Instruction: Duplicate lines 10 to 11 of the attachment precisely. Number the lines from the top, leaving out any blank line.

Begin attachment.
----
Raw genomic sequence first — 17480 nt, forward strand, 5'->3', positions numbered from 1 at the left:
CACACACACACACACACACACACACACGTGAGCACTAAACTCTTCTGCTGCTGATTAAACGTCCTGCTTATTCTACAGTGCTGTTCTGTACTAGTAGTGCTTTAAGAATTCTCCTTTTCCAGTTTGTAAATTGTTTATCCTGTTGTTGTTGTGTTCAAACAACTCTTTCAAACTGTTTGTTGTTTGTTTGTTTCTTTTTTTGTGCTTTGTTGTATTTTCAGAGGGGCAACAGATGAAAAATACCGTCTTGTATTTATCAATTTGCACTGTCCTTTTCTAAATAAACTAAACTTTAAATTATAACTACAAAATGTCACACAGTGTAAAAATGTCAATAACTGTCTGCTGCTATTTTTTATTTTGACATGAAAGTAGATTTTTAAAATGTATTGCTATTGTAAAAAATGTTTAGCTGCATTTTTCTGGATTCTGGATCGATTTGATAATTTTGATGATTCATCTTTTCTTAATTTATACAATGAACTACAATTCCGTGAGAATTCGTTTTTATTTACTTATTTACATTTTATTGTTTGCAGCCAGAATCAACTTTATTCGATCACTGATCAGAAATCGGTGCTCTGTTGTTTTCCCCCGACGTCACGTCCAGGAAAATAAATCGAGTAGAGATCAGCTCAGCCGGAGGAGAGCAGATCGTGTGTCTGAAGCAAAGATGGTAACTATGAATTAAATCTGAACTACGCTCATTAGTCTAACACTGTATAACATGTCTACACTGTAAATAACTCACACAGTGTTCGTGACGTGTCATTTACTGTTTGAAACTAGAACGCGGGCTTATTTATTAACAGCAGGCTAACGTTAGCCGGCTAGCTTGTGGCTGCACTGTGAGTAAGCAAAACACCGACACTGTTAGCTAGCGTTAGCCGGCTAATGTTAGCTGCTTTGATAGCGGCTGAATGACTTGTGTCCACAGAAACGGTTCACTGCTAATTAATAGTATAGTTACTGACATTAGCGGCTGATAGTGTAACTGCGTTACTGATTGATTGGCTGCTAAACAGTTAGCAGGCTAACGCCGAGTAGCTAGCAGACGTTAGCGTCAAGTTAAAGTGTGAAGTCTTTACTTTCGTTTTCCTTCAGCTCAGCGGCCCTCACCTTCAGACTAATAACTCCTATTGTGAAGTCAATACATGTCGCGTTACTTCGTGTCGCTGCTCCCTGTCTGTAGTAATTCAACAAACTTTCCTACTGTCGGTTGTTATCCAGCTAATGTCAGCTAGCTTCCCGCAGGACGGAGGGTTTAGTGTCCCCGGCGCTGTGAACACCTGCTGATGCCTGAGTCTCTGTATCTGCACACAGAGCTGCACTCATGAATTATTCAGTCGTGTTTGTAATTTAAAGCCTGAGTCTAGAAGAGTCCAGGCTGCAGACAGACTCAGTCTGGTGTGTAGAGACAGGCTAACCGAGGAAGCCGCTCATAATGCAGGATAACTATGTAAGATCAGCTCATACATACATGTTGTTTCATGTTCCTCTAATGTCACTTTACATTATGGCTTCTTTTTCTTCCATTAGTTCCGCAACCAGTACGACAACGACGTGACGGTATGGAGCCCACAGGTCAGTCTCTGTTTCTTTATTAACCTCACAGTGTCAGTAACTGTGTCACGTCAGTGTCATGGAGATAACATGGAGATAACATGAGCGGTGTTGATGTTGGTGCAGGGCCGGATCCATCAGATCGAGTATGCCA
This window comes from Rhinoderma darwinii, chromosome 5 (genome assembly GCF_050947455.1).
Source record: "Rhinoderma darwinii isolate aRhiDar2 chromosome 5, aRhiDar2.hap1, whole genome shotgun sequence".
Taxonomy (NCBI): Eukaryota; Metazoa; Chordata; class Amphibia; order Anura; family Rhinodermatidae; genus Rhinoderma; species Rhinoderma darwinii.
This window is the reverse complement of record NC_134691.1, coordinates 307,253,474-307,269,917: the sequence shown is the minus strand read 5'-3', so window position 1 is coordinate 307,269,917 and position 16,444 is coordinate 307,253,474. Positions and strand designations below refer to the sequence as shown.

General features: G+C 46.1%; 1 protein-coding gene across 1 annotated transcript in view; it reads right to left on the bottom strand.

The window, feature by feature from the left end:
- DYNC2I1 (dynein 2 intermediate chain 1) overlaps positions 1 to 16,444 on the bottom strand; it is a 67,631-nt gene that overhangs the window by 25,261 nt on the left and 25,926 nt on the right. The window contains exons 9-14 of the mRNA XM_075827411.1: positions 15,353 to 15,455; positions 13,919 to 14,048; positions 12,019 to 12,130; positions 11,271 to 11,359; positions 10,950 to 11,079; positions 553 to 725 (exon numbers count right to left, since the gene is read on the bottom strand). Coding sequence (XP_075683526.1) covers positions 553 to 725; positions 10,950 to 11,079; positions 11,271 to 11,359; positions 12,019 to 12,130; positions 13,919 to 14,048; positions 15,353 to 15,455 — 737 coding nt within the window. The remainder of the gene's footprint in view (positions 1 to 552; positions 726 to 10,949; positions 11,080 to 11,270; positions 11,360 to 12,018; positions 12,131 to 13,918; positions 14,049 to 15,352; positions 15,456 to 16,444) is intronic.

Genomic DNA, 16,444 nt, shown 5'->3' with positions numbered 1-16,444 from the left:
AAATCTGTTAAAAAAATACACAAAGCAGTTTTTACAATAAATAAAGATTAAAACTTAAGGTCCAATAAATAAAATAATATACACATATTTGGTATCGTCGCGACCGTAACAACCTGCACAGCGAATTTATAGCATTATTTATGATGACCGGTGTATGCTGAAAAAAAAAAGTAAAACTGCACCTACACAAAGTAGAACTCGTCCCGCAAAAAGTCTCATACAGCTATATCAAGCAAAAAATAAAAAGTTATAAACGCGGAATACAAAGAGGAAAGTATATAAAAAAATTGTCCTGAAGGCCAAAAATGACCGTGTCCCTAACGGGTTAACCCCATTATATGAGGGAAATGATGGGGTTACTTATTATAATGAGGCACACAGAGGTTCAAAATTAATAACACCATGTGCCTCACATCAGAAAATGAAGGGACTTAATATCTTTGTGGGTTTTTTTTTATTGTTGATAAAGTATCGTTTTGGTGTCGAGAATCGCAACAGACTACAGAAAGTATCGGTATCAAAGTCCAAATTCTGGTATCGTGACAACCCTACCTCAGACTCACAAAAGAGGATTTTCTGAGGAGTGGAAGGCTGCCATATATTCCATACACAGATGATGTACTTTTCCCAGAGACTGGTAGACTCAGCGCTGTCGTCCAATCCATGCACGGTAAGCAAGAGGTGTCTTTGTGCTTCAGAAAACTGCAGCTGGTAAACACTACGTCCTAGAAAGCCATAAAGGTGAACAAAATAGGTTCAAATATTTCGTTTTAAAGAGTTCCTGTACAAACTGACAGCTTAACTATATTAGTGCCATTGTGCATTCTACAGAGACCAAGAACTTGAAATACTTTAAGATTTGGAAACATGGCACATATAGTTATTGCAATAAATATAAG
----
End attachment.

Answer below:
Genomic DNA, 16,444 nt, shown 5'->3' with positions numbered 1-16,444 from the left:
AAATCTGTTAAAAAAATACACAAAGCAGTTTTTACAATAAATAAAGATTAAAACTTAAGGTCCAATAAATAAAATAATATACACATATTTGGTATCGTCGCGACCGTAACAACCTGCACAGCGAATTTATAGCATTATTTATGATGACCGGTGTATGCTGAAAAAAAAAAGTAAAACTGCACCTACACAAAGTAGAACTCGTCCCGCAAAAAGTCTCATACAGCTATATCAAGCAAAAAATAAAAAGTTATAAACGCGGAATACAAAGAGGAAAGTATATAAAAAAATTGTCCTGAAGGCCAAAAATGACCGTGTCCCTAACGGGTTAACCCCATTATATGAGGGAAATGATGGGGTTACTTATTATAATGAGGCACACAGAGGTTCAAAATTAATAACACCATGTGCCTCACATCAGAAAATGAAGGGACTTAATATCTTTGTGGGTTTTTTTTTATTGTTGATAAAGTATCGTTTTGGTGTCGAGAATCGCAACAGACTACAGAAAGTATCGGTATCAAAGTCCAAATTCTGGTATCGTGACAACCCTACCTCAGACTCACAAAAGAGGATTTTCTGAGGAGTGGAAGGCTGCCATATATTCCATACACAGATGATGTACTTTTCCCAGAGACTGGTAGACTCAGCGCTGTCGTCCAATCCATGCACGGTAAGCAAGAGGTGTCTTTGTGCTTCAGAAAACTGCAGCTGGTAAACACTACGTCCTAGAAAGCCATAAAGGTGAACAAAATAGGTTCAAATATTTCGTTTTAAAGAGTTCCTGTACAAACTGACAGCTTAACTATATTAGTGCCATTGTGCATTCTACAGAGACCAAGAACTTGAAATACTTTAAGATTTGGAAACATGGCACATATAGTTATTGCAATAAATATAAG